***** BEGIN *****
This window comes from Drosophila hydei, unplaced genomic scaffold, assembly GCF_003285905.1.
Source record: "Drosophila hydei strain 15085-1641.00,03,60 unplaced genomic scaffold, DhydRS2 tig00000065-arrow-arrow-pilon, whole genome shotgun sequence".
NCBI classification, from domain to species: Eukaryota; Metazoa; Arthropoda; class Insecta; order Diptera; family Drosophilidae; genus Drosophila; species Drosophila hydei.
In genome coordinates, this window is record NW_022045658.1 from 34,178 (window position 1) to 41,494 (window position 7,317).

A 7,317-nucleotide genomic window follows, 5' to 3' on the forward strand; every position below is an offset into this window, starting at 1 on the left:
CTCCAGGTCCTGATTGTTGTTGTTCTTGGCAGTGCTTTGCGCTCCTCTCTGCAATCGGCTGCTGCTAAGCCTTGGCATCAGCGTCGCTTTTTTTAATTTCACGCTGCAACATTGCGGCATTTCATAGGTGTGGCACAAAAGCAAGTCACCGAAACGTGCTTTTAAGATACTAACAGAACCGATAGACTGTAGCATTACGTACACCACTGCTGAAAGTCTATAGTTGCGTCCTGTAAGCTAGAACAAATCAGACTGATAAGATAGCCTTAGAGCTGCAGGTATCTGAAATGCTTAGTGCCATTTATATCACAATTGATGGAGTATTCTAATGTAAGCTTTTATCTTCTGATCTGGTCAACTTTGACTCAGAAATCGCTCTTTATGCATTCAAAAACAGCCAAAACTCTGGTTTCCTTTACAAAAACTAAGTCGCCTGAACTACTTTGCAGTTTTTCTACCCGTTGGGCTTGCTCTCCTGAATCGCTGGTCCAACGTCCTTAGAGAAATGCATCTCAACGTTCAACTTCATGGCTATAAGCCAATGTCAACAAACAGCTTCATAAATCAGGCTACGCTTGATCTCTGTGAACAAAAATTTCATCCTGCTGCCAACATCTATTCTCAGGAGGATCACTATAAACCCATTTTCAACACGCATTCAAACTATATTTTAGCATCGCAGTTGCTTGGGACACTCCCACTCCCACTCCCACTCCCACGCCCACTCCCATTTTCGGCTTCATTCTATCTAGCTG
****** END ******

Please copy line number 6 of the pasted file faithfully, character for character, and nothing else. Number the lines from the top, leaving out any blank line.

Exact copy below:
CTCCAGGTCCTGATTGTTGTTGTTCTTGGCAGTGCTTTGCGCTCCTCTCTGCAATCGGCTGCTGCTAAGCCTTGGCATCAGCGTCGCTTTTTTTAATTTCACGCTGCAACATTGCGGCATTTCATAGGTGTGGCACAAAAGCAAGTCACCGAAACGTGCTTTTAAGATACTAACAGAACCGATAGACTGTAGCATTACGTACACCACTGCTGAAAGTCTATAGTTGCGTCCTGTAAGCTAGAACAAATCAGACTGATAAGATAGCCTTAGAGCTGCAGGTATCTGAAATGCTTAGTGCCATTTATATCACAATTGATGGAGTATTCTAATGTAAGCTTTTATCTTCTGATCTGGTCAACTTTGACTCAGAAATCGCTCTTTATGCATTCAAAAACAGCCAAAACTCTGGTTTCCTTTACAAAAACTAAGTCGCCTGAACTACTTTGCAGTTTTTCTACCCGTTGGGCTTGCTCTCCTGAATCGCTGGTCCAACGTCCTTAGAGAAATGCATCTCAACGTTCAACTTCATGGCTATAAGCCAATGTCAACAAACAGCTTCATAAATCAGGCTACGCTTGATCTCTGTGAACAAAAATTTCATCCTGCTGCCAACATCTATTCTCAGGAGGATCACTATAAACCCATTTTCAACACGCATTCAAACTATATTTTAGCATCGCAGTTGCTTGGGACACTCCCACTCCCACTCCCACTCCCACGCCCACTCCCATTTTCGGCTTCATTCTATCTAGCTG